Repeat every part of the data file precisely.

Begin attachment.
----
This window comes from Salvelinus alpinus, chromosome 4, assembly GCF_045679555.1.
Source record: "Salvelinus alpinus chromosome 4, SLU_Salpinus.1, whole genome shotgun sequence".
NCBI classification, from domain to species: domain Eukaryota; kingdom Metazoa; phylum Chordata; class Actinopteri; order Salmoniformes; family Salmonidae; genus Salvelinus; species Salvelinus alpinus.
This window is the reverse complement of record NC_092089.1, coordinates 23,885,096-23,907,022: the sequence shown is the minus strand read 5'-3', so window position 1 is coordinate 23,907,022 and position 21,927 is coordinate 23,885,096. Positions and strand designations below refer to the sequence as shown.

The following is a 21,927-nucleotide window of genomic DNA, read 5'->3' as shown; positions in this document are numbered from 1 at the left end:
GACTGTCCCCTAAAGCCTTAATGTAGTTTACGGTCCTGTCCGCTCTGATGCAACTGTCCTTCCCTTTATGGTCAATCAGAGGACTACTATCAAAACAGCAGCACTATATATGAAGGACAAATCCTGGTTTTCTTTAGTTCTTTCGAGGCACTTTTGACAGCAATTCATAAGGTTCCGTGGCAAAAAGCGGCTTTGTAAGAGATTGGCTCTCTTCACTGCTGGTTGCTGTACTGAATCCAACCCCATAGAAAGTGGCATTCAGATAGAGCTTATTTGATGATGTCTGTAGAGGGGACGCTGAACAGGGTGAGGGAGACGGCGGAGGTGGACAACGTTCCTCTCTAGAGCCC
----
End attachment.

This window comes from Salvelinus alpinus, chromosome 4, assembly GCF_045679555.1.
Source record: "Salvelinus alpinus chromosome 4, SLU_Salpinus.1, whole genome shotgun sequence".
NCBI classification, from domain to species: domain Eukaryota; kingdom Metazoa; phylum Chordata; class Actinopteri; order Salmoniformes; family Salmonidae; genus Salvelinus; species Salvelinus alpinus.
This window is the reverse complement of record NC_092089.1, coordinates 23,885,096-23,907,022: the sequence shown is the minus strand read 5'-3', so window position 1 is coordinate 23,907,022 and position 21,927 is coordinate 23,885,096. Positions and strand designations below refer to the sequence as shown.

The following is a 21,927-nucleotide window of genomic DNA, read 5'->3' as shown; positions in this document are numbered from 1 at the left end:
GACTGTCCCCTAAAGCCTTAATGTAGTTTACGGTCCTGTCCGCTCTGATGCAACTGTCCTTCCCTTTATGGTCAATCAGAGGACTACTATCAAAACAGCAGCACTATATATGAAGGACAAATCCTGGTTTTCTTTAGTTCTTTCGAGGCACTTTTGACAGCAATTCATAAGGTTCCGTGGCAAAAAGCGGCTTTGTAAGAGATTGGCTCTCTTCACTGCTGGTTGCTGTACTGAATCCAACCCCATAGAAAGTGGCATTCAGATAGAGCTTATTTGATGATGTCTGTAGAGGGGACGCTGAACAGGGTGAGGGAGACGGCGGAGGTGGACAACGTTCCTCTCTAGAGCCC